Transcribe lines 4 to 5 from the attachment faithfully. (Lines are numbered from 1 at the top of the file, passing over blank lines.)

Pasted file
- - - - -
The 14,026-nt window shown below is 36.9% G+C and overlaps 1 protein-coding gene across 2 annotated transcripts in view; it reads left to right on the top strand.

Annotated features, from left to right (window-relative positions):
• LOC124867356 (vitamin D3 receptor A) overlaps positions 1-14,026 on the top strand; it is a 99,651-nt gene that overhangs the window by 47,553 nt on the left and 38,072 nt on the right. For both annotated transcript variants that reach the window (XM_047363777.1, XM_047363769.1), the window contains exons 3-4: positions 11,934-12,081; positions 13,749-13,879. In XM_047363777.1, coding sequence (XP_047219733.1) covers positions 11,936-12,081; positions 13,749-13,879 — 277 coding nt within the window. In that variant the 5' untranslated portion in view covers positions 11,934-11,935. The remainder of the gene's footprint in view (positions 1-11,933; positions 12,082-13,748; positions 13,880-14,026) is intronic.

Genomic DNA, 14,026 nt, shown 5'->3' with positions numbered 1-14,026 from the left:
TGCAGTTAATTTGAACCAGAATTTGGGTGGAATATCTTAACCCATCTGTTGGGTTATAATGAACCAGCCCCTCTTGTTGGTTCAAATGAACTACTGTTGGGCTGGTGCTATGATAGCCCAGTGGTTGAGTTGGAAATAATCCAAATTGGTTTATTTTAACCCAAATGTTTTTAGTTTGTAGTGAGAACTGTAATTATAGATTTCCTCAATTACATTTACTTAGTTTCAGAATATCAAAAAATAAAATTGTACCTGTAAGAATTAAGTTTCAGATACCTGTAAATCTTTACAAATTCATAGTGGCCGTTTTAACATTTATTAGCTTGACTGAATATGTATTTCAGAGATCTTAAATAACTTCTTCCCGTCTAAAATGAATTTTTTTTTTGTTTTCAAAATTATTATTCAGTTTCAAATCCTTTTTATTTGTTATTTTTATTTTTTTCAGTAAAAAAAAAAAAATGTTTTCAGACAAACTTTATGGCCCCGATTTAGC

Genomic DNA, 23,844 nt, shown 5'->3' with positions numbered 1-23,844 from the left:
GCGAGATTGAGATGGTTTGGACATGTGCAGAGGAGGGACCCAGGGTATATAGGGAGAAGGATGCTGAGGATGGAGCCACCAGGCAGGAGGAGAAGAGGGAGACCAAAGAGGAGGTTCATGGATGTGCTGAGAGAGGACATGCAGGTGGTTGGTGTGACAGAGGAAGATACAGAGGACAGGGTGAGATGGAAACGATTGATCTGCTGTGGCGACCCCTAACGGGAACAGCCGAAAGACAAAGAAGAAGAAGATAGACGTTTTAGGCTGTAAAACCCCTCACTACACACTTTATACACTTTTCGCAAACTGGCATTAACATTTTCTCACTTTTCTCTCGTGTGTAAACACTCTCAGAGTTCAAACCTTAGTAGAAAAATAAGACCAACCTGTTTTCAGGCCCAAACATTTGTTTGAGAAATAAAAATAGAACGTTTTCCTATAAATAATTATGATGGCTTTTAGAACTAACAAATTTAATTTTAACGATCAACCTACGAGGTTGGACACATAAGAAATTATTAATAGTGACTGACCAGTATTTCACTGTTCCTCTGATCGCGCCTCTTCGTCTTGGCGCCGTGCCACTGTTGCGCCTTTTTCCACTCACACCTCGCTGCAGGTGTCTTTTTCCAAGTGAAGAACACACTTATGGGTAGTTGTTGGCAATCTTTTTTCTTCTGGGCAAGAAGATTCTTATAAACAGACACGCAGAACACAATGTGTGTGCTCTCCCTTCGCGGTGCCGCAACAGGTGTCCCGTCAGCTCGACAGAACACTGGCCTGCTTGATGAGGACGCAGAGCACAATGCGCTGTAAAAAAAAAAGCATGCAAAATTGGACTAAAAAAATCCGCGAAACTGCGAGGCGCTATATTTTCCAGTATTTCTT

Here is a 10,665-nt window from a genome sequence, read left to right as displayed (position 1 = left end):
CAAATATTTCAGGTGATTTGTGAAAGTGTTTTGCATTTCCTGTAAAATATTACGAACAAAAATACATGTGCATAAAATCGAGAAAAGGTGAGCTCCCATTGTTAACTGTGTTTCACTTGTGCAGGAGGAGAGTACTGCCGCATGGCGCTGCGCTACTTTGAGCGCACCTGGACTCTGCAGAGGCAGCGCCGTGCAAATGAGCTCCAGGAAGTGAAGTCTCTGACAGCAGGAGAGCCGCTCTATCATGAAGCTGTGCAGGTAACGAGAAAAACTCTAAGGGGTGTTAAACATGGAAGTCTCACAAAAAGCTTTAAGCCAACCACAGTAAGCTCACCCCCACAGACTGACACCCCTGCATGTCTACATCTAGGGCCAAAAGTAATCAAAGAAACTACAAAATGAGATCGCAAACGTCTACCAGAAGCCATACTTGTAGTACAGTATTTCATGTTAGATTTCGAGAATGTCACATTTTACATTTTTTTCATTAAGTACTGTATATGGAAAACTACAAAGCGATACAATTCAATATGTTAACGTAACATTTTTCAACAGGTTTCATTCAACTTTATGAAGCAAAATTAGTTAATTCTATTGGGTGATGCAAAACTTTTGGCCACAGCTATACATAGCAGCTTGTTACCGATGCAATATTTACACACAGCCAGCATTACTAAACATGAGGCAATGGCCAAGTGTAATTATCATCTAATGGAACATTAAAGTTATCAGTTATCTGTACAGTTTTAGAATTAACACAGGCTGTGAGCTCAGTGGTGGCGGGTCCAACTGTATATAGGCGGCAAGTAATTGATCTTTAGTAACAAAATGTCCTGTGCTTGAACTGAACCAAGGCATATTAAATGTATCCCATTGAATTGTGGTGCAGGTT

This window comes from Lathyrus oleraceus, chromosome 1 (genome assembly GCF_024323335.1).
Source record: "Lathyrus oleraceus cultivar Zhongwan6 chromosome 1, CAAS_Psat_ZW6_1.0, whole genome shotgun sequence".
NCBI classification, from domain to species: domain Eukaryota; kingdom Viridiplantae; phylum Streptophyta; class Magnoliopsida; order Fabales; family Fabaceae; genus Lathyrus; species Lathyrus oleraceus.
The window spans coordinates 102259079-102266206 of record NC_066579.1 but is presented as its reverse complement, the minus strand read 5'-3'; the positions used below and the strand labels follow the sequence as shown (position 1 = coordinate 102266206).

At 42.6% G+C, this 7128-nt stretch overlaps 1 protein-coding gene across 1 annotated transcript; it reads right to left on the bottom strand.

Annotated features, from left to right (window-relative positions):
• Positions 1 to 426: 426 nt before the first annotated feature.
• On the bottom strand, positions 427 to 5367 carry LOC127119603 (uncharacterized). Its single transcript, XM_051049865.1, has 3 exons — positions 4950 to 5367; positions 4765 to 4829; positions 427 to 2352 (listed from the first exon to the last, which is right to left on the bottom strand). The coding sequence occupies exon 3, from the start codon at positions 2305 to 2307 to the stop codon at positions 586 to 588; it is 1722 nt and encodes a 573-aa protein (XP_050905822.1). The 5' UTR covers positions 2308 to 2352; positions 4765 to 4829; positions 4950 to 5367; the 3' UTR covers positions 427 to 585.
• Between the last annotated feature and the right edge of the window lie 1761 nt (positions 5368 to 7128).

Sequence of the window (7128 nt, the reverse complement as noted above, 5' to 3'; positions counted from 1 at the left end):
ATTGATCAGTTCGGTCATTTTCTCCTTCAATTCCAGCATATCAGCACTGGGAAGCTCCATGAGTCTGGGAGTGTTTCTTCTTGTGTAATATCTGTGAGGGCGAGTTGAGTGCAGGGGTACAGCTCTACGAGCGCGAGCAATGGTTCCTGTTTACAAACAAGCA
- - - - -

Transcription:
Genomic DNA, 14,026 nt, shown 5'->3' with positions numbered 1-14,026 from the left:
TGCAGTTAATTTGAACCAGAATTTGGGTGGAATATCTTAACCCATCTGTTGGGTTATAATGAACCAGCCCCTCTTGTTGGTTCAAATGAACTACTGTTGGGCTGGTGCTATGATAGCCCAGTGGTTGAGTTGGAAATAATCCAAATTGGTTTATTTTAACCCAAATGTTTTTAGTTTGTAGTGAGAACTGTAATTATAGATTTCCTCAATTACATTTACTTAGTTTCAGAATATCAAAAAATAAAATTGTACCTGTAAGAATTAAGTTTCAGATACCTGTAAATCTTTACAAATTCATAGTGGCCGTTTTAACATTTATTAGCTTGACTGAATATGTATTTCAGAGATCTTAAATAACTTCTTCCCGTCTAAAATGAATTTTTTTTTTGTTTTCAAAATTATTATTCAGTTTCAAATCCTTTTTATTTGTTATTTTTATTTTTTTCAGTAAAAAAAAAAAAATGTTTTCAGACAAACTTTATGGCCCCGATTTAGC